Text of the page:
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Why net zero oil & gas leads to more opportunities

John Scrimgeour

John Scrimgeour looks at the UK perspective on net zero oil and gas and the opportunities it creates

We’re seeing a growing number of initiatives with the target of turning the oil & gas industry net zero. This is the right thing to do, as all industries try to reduce their carbon emissions. But, from a North Sea industry perspective, it’s also a good move that will help develop new tools and expertise, that it can then market to other basins.

In some ways, net zero oil and gas seems absurd, as combusting hydrocarbons for energy is the biggest contributor to the increasing carbon dioxide levels in the atmosphere, which in turn contributes to global warming.

However, while energy supply from clean sources is increasing, fossil fuels still account for nearly three quarters of the world’s energy supply and approximately the same share of the UK’S supply, most of which is in the form of either oil or gas.

Focusing on hydrocarbon intensity

It’s clear then that fossil-fuels aren’t going away in the short-term, so it’s important to focus on how carbon-intensive the fossil fuels we use are.

Some of that is due to the nature of the hydrocarbon. Gas has approximately half the intensity of coal, while oil is somewhere in between. If we can make our hydrocarbon extraction net zero then we make the product more attractive to stakeholders interested in lowering carbon emissions, whether that’s governments issuing licences (or not), or the end users concerned about carbon budgets.

We have seen examples of both. For example, governments refusing to license fields that required excessive flaring. Or oil sands products being more difficult to market, because separating the oil from sand means burning gas to heat it – leading to a higher carbon footprint.

The UK perspective on oil and gas

The UK government already has legislation in place that severely limits flaring and minimises leaks. This should make oil and gas as a product more attractive to end users and adds to the argument that the UK should continue to produce indigenous oil and gas.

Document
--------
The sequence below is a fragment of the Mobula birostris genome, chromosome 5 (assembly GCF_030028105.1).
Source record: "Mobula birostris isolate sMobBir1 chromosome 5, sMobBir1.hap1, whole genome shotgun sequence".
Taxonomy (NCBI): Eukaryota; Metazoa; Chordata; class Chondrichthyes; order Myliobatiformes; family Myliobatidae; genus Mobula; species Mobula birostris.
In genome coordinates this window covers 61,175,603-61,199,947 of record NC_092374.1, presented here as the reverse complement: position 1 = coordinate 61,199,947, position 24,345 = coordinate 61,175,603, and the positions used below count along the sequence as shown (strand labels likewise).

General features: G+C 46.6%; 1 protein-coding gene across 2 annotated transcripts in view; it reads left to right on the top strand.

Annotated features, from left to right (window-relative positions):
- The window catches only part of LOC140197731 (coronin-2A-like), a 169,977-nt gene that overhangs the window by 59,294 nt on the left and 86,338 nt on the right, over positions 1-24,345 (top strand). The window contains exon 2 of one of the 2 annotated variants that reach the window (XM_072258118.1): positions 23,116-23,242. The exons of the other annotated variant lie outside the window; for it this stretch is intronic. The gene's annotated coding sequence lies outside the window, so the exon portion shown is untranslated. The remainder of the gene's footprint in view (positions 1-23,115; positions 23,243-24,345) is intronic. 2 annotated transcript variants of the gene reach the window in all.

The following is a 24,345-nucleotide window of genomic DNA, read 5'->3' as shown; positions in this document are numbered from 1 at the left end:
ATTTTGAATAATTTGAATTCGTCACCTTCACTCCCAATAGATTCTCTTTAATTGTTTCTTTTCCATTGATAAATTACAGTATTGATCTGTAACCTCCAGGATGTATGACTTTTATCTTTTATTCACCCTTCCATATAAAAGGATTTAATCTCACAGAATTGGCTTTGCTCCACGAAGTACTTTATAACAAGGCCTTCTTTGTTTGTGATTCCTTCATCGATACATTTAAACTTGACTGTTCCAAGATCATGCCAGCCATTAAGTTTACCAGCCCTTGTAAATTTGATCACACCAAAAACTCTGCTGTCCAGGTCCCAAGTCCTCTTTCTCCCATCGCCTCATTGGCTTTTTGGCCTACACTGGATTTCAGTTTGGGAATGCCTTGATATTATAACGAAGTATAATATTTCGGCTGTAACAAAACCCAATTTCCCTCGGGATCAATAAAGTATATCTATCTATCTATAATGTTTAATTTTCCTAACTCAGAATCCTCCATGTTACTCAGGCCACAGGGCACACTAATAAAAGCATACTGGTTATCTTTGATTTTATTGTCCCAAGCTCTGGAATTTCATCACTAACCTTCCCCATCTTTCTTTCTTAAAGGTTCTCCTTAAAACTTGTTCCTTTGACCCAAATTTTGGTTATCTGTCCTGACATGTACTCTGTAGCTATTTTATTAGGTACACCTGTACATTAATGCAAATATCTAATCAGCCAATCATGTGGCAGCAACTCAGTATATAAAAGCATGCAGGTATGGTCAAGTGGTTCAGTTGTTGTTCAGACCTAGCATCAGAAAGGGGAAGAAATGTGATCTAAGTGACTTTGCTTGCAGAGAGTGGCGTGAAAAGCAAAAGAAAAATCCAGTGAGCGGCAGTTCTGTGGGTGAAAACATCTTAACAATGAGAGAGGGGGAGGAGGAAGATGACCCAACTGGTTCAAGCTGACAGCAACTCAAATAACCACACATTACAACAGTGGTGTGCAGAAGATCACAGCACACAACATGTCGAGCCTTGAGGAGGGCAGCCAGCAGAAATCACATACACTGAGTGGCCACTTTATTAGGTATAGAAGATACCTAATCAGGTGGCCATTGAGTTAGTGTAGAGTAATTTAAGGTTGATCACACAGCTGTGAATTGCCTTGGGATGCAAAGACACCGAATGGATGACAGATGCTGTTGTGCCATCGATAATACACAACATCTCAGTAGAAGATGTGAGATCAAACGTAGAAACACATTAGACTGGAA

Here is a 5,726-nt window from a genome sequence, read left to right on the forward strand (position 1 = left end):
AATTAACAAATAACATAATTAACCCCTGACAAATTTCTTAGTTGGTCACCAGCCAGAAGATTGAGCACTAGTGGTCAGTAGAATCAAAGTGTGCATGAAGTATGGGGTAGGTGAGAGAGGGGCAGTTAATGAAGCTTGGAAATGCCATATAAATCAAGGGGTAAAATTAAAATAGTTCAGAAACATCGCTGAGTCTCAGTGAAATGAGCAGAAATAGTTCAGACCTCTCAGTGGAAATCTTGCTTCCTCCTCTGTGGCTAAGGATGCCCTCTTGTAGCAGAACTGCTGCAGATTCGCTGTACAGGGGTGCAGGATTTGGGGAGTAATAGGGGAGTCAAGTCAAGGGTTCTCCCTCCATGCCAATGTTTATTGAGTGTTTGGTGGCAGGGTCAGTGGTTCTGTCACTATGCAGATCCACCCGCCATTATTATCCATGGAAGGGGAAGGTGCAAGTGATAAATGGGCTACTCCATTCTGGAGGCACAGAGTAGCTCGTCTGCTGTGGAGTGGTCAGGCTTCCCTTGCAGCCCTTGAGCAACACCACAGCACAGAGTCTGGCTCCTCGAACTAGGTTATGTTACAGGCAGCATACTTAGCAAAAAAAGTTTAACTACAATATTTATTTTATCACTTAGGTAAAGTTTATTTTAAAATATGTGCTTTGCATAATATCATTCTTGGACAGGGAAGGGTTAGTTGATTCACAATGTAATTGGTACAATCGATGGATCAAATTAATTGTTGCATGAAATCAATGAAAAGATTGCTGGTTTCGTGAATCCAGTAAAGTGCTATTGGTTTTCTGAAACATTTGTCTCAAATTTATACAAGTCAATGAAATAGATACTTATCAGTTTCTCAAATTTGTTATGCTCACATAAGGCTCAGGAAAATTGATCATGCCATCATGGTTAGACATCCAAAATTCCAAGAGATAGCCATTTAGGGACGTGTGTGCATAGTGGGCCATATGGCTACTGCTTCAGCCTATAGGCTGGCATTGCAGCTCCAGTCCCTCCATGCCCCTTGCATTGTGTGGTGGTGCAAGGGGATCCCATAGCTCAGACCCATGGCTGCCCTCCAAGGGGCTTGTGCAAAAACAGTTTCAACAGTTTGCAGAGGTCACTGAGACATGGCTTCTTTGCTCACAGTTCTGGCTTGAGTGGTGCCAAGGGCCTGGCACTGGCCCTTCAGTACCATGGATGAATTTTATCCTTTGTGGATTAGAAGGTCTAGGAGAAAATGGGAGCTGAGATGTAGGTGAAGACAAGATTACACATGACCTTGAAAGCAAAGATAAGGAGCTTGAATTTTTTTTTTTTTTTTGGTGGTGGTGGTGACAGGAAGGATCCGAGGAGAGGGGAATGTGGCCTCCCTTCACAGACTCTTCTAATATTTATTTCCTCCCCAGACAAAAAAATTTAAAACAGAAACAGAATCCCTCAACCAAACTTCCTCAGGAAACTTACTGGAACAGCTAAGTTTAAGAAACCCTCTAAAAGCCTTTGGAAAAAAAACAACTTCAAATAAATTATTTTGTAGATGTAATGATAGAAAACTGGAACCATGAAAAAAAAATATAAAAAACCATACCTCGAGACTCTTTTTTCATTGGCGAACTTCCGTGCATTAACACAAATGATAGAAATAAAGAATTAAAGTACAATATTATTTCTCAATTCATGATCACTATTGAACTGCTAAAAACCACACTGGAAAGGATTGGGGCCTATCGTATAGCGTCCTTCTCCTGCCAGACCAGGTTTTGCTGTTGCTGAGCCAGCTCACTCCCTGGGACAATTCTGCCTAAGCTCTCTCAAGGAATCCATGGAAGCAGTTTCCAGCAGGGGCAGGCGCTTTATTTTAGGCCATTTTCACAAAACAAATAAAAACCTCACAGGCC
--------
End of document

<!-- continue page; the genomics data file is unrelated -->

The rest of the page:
In addition to being better for the environment than many imported oils, it improves the UK’s economy and security of supply.

New technology will provide new opportunities 

But we can go further in developing technology and expertise that will allow us to further reduce industry emissions towards the goal of net zero. Areas being looked at are improved leak detection, further reductions in flaring, and energy-efficient field operations (including development logistics and decommissioning).

The OGTC has formed a Solution Centre to lead on this as a lot, but not all, of the improvements will be technology led. Importantly, technologies and processed developed to reduce the local oil field carbon future but will be exportable to oil fields elsewhere and to other industries delivering economic activity in local region.

Working towards making the oil industry net zero doesn’t just benefit the environment. It will help develop processes and technologies that reduce carbon budgets. As these are exported to other basins and industries, they can help others reduce their carbon footprints and develop jobs in your local area. Opportunities exist across a broad spectrum of activity. 

If you need further information on activity in this area Archer Knight have already been gathering information on behalf of clients and would be happy to help.

 

For more information contact dsh@archerknight.com